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Seasonal Affective Disorder

by June Butlin(more info)

listed in sad, originally published in issue 94 - November 2003

Thoughts of winter conjure up cold, crisp days, long walks, and warm, cosy, peaceful nights in front of the fire. However, for many people who suffer from 'Seasonal Affective Disorder' (SAD), winter is a time of depression, desolation and emptiness. SAD is an emotional disorder that only occurs during the winter months between September and April, with worsening symptoms during December through to February. Symptoms may include low energy, mood swings, depression, oversleeping, lowered immunity, decreased sociability, summer hypomania and cravings for carbohydrates, such as bread, chocolate and sugar. The underlying aetiology of SAD remains unclear and the two main areas of research at present focus on sunlight and balancing stress related hormones.

Sunlight is the source of all life-giving energy on the earth and a vital nutrient for our health and vitality. It has a profound effect biochemically as soon as it enters the body through the eyes by regulating hormonal activity via part of the brain called the hypothalamus. One of the hormones that is influenced by the light is melatonin, produced mainly from a small endocrine gland attached to the roof of the third ventricle of the brain called the pineal gland, with smaller quantities produced from the retina, gastrointestinal tract, liver, lungs, skin and certain lymphocytes. Melatonin has many roles in the body, amongst which are: inducing a state of relaxation leading to sleep, coordinating circadian rhythms (the body's biological clock) and enhancing memory and immune function. The secretion of melatonin is increased at night, peaking at around 2am and decreased during daylight hours. It is thought that the reduced melatonin during the day and the overproduction of melatonin at night are contributory factors for SAD. Interestingly, people who live within 30 degrees of the Equator, where daylight hours are bright and long, rarely get SAD.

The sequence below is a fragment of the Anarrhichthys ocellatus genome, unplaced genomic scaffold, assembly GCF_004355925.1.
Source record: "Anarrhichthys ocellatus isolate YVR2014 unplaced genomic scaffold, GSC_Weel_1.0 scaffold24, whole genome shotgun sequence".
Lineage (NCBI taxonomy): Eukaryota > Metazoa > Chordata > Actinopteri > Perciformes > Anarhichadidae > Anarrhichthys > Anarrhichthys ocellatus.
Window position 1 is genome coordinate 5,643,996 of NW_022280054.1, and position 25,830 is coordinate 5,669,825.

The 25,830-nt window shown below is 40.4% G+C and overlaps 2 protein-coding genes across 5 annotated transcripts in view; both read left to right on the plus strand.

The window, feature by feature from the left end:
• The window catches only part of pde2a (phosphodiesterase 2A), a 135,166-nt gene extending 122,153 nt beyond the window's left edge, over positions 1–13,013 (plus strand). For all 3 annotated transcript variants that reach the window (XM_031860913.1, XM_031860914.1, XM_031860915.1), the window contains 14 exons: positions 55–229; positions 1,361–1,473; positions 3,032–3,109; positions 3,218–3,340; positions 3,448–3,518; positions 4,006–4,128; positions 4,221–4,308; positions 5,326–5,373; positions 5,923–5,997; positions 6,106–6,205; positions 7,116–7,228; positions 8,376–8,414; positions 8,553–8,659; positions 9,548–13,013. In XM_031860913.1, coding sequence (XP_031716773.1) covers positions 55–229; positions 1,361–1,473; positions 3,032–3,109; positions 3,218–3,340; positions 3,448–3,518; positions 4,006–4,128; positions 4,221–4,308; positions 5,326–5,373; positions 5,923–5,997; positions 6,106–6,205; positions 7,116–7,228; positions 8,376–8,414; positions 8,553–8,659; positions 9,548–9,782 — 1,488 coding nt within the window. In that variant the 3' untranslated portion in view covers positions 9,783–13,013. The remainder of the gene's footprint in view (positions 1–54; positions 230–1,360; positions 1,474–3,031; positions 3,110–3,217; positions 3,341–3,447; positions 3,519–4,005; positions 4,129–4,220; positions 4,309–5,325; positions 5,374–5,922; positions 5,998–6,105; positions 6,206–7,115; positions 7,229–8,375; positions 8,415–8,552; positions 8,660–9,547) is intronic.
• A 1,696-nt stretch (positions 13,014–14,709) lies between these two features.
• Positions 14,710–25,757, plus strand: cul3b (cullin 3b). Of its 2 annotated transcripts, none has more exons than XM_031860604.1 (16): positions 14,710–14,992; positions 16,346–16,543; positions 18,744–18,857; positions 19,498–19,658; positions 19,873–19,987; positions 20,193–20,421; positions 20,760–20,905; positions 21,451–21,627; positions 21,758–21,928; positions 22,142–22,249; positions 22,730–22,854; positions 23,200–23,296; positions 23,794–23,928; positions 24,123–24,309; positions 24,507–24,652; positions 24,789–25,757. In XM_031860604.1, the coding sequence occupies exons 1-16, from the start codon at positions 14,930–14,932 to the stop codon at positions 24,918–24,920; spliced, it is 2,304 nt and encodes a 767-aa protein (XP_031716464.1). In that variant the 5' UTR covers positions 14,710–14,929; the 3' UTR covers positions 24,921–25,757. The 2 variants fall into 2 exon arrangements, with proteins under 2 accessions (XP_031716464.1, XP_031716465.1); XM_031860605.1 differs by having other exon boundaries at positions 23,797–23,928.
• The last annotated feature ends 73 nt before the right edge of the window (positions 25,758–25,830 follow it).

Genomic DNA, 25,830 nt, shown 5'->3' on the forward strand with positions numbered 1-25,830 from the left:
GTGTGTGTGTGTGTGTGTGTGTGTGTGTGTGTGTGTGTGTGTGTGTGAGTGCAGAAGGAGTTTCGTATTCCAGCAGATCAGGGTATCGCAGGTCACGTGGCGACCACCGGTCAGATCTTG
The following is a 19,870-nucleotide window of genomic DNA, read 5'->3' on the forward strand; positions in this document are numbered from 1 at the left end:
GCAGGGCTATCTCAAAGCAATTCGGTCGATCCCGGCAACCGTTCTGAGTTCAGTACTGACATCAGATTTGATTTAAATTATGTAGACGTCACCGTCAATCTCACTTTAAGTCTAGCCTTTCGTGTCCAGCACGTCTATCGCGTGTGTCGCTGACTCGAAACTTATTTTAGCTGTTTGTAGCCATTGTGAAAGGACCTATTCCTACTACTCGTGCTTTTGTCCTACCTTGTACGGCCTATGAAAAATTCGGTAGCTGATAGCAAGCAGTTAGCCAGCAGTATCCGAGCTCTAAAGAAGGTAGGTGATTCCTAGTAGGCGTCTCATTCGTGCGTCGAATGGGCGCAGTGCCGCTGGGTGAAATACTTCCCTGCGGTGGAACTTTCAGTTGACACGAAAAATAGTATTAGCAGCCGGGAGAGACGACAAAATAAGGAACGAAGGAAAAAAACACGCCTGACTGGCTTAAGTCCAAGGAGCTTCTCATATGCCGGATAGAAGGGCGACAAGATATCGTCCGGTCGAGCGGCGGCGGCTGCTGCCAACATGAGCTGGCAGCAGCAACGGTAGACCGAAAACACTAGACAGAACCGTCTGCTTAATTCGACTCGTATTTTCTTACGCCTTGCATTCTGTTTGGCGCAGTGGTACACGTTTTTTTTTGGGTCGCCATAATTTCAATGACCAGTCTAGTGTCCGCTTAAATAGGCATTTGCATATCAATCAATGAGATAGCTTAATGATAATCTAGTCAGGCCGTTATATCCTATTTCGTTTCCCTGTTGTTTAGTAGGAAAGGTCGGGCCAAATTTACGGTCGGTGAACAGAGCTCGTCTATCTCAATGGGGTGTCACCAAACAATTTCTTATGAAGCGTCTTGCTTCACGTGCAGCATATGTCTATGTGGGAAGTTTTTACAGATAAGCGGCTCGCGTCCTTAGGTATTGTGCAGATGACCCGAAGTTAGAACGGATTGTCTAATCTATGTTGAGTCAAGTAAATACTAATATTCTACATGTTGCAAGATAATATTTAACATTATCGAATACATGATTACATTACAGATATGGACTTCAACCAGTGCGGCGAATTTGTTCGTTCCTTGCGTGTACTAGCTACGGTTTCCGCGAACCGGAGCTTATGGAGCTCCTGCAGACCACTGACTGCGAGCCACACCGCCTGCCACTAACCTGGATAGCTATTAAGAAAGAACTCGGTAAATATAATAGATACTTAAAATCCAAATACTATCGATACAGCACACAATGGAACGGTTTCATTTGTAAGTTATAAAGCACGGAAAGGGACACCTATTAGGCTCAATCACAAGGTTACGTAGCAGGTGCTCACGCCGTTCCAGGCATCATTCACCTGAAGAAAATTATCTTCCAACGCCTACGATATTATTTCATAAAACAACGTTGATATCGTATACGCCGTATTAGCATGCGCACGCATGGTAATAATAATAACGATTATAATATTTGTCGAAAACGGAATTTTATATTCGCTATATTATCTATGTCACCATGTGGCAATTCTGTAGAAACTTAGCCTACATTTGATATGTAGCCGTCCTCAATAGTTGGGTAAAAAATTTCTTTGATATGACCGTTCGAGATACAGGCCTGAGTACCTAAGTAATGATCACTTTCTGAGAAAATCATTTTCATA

Melatonin also has a regulatory effect on stress related hormones to balance mood and lift depression and, conversely, stress related hormones have a regulatory effect on the amount of melatonin produced. For example, melatonin is itself produced from serotonin, a mood hormone, and yet another mood hormone, norepinephrine inhibits the secretion of melatonin. Other stress related hormones implicated are cortisol, adrenocorticotrophic hormone, adrenalin and dopamine. Balancing melatonin levels and stress related hormones need to be addressed in all cases of SAD, as can be seen in the case of Terry, a 52 year old architect, who had suffered from SAD for nine years with particular symptoms of depression, stress, inability to socialize and low energy, self esteem and immunity.

Terry attended my clinic in November 2001, willing to modify his diet and lifestyle to any extent to achieve wellness. Further investigation into his case history revealed weak digestive, eliminative and immune function, poor concentration and low blood sugar. The kinesiology assessment suggested low adrenal and thymus function and inadequate levels of vitamins B3, B5, B6 and C and minerals iron, zinc, and magnesium.